The city's proposal to put $80,000 fitness equipment in Victoria Park has some in a fit snit.
If all goes according to the plan, Victoria Park in the Strathcona neighbourhood will benefit from the installation of $80,000 in fitness equipment by next fall, says Ward 1 councillor Brian McHattie. The project was initiated last summer after a Strathcona community member indicated a desire for exercise facilities in the park.
Not everyone in the Strathcona neighbourhood thinks the proposal to install fitness equipment is sound, but McHattie says plans are already in motion to install the equipment in the park. The only holdup: funding.
Currently, there’s about $35,000 available. The project will necessitate a further $45,000 to complete, bringing the price tag to about $80,000.
McHattie said the city is currently checking to see if there's money in the area rating fund or within public works to offset the cost.
Two fitness stations
The $80,000 would be used to create two separate fitness stations within the park. On the west side of the park, there will be a gym-like environment featuring four machines: a chest press, a leg press, an elliptical machine and an airwalker that looks like an elliptical, but minus the arm-exercising function).
In the east side of the park, there will be a more dynamic fitness installation to encourage people to do more circuit-based body weight exercises, such as pushups, squats and lunges. That installation will include raised platforms and a flatboard.
That configuration was decided upon after a public meeting last week in which community members showed "overwhelming support" for the two separate set-ups, said landscape architect and project manager Cynthia Graham.
During the meeting, said Graham, some people indicated they would only use the gym equipment, while others stated a preference for the circuit-based installation.
The goal of the project is to encourage an increase in physical activity in the neighbourhood — or as Graham put it, "to increase the opportunity for people to get outside and do stuff!"
It’s not the first time that the city has installed fitness equipment in a city park to encourage an increase in physical activity within the community. Both Jackie Washington Park and Woodlands Park already have similar installations.
While no formal studies have been completed to indicate whether or not the equipment at Jackie Washington Park or Woodlands Park has increased fitness within the community, Graham said she is encouraged by anecdotal support for their use. She also cites a 2011 U.S. study that found that the installation of fitness equipment has a positive effect on how often people use public parks.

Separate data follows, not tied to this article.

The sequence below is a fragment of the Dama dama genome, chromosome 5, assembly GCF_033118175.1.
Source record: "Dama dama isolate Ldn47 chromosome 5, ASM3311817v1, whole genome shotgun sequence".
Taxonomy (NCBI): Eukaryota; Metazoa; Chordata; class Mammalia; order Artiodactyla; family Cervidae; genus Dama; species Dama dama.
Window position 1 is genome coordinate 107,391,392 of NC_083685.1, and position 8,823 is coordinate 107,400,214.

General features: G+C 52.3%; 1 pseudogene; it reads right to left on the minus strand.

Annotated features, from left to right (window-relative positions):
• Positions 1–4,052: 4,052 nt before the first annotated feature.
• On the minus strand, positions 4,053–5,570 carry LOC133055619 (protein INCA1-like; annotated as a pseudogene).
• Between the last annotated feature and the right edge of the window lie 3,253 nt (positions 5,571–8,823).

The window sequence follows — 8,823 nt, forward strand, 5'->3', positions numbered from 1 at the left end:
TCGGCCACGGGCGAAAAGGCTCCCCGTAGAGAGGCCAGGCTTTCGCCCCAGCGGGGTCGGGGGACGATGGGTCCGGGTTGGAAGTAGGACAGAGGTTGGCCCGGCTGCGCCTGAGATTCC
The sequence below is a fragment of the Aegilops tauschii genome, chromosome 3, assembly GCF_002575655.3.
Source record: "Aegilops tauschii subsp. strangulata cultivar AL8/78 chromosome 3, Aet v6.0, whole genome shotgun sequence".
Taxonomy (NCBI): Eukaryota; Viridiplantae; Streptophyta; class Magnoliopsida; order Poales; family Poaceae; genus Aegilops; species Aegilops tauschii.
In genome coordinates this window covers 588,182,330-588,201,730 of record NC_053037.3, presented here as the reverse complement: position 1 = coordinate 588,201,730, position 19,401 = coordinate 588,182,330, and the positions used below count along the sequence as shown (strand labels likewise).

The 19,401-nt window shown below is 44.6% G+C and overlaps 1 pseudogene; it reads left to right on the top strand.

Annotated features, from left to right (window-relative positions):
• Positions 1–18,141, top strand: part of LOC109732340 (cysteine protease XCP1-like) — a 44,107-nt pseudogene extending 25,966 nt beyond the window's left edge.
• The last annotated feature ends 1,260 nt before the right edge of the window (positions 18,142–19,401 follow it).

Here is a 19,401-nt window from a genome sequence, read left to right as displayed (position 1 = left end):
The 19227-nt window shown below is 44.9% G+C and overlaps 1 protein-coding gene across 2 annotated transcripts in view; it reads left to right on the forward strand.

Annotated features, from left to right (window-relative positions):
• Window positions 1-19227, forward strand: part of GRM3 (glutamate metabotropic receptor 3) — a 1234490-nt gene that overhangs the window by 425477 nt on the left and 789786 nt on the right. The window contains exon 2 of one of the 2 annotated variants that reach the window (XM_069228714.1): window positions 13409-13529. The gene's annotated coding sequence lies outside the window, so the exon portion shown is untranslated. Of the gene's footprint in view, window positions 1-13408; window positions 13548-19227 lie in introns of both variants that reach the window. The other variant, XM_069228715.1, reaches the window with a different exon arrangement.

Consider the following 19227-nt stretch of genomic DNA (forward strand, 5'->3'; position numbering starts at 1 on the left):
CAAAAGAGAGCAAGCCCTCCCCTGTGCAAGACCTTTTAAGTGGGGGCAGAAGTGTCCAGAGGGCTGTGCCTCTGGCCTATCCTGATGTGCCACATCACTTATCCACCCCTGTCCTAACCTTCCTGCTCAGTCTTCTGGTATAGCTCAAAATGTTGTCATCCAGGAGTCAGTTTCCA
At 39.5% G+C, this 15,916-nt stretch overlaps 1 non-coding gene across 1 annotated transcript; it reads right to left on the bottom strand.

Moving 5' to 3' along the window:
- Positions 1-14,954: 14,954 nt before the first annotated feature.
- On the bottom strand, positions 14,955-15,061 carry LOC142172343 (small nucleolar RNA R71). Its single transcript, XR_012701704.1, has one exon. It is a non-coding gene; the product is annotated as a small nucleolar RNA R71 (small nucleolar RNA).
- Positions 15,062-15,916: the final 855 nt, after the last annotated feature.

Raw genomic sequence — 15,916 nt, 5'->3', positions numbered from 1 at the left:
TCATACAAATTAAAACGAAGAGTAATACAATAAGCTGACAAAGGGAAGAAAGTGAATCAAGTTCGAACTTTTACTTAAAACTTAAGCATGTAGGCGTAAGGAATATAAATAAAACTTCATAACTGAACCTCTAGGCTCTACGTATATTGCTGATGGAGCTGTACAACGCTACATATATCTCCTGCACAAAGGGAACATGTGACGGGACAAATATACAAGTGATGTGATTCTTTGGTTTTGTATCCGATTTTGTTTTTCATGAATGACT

Graham worked in concert with a physical activity specialist from the public health department to figure out what kinds of equipment were available to be purchased, and what served the overall goal of increasing physical activity.
Limited uses for the machines
The machines aren't exactly like the kind you'd find in a gym, however. The chest press and leg press are fixed —they do not allow users to increase or decrease the amount of weight lifted, or increase or decrease the level of resistance.
Graham explains that the reasons for that limitation are practical. Machines that offer that kind of capability would require maintenance.
Resident Wayne MacPhail says the plan is "illogical" and a "waste of money." He has specific concerns about the overall health benefit of installing fixed-weight machines.
"The benefit comes from that ability — to increase or decrease weight," he said. And when that option is absent, he added, the machines are more like toys, "a Fisher Price gym."
I'm sitting here with a smile on my face, I have to admit," said Stuart Phillips, a kinesiology professor at McMaster University.
"I applaud the initiative, but that type of equipment is pretty specific and limited in what it is designed to do. These four machines don't seem like the right combination to me."
Phillips concurs that a weight machine that doesn't allow for a change in resistance or weight is "not going to be overly useful."
MacPhail, an avid runner currently training for the Around the Bay 30K race in March, also queried the logic of putting walking machines in an outdoor park. "Why do we have two walking machines in a walking park?"
Phillips, too, seemed baffled by the selection and sees little point of a walking machine in a park.
"I might spend more on things that people would use en masse," said Phillips. He suggested a walking track with fixed measurements to indicate distance. "People like to know how far they go."
Both McHattie and Graham emphasized community involvement in the proposal — from start to finish.
"The community wants more, not less," said Graham.
The community may have driven the interest in the installation, but that doesn’t mean the plans make sense, said MacPhail.
"I could have asked for cherry-flavoured crystals in the water system, but that doesn’t mean it’s a good idea."
He feels there’s a cheaper and more effective way to encourage fitness in the community.
"It would be way cheaper to organize a neighbourhood walking group," said MacPhail.